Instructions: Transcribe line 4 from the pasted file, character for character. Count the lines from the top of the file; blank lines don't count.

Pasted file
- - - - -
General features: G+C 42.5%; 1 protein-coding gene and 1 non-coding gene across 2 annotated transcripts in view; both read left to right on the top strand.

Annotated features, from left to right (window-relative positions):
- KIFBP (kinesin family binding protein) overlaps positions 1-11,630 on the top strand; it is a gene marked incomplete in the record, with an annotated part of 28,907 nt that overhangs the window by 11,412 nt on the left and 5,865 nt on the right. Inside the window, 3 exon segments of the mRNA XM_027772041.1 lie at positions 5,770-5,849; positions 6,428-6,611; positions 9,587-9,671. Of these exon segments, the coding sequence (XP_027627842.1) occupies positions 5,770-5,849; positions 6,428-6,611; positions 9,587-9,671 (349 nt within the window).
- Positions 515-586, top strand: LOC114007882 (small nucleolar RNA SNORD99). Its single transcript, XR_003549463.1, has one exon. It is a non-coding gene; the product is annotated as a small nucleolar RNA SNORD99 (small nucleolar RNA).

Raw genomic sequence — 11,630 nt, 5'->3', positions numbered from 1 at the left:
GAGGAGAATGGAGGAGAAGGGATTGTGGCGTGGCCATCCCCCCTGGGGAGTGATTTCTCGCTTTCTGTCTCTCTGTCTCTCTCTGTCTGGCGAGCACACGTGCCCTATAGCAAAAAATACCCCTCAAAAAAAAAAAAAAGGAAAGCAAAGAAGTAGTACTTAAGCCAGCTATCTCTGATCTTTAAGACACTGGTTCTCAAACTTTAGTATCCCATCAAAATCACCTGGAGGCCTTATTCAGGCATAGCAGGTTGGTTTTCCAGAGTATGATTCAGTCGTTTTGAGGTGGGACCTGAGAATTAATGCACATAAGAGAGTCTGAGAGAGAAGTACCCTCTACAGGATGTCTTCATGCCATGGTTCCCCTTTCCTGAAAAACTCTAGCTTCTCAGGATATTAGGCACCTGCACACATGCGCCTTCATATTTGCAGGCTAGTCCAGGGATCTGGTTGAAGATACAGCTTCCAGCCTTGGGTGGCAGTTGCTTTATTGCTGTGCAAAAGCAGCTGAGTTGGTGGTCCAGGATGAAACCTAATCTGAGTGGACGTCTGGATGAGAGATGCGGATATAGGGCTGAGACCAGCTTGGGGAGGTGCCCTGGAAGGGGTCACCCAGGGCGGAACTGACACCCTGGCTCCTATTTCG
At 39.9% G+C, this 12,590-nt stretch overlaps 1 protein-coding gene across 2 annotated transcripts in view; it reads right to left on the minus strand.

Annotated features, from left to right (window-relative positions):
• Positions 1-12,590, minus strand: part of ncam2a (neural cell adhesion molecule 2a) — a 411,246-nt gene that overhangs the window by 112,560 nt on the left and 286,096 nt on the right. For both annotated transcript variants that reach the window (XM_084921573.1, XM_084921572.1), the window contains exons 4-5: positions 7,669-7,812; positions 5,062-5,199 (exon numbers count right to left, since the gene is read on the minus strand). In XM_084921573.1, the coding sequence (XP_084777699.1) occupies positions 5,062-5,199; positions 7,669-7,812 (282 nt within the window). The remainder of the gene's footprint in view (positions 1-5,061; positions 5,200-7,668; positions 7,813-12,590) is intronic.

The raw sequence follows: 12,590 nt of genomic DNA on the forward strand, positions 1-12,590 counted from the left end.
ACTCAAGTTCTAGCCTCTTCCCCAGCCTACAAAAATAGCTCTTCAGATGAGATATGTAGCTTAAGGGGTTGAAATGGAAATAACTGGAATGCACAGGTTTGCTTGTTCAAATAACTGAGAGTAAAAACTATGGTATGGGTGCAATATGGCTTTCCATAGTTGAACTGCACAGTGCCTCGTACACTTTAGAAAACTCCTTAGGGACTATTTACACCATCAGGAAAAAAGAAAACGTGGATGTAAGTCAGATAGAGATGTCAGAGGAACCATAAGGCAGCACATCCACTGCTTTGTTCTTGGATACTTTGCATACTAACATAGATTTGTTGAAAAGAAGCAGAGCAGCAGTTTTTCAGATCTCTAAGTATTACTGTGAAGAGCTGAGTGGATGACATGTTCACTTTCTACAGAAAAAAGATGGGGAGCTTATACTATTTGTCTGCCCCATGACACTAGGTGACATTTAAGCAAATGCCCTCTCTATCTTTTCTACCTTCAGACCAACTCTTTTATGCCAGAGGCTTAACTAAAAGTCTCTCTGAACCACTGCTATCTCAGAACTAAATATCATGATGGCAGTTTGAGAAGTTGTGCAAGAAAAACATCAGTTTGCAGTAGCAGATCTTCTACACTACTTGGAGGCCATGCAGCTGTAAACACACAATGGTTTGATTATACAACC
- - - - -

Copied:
- Positions 515-586, top strand: LOC114007882 (small nucleolar RNA SNORD99). Its single transcript, XR_003549463.1, has one exon. It is a non-coding gene; the product is annotated as a small nucleolar RNA SNORD99 (small nucleolar RNA).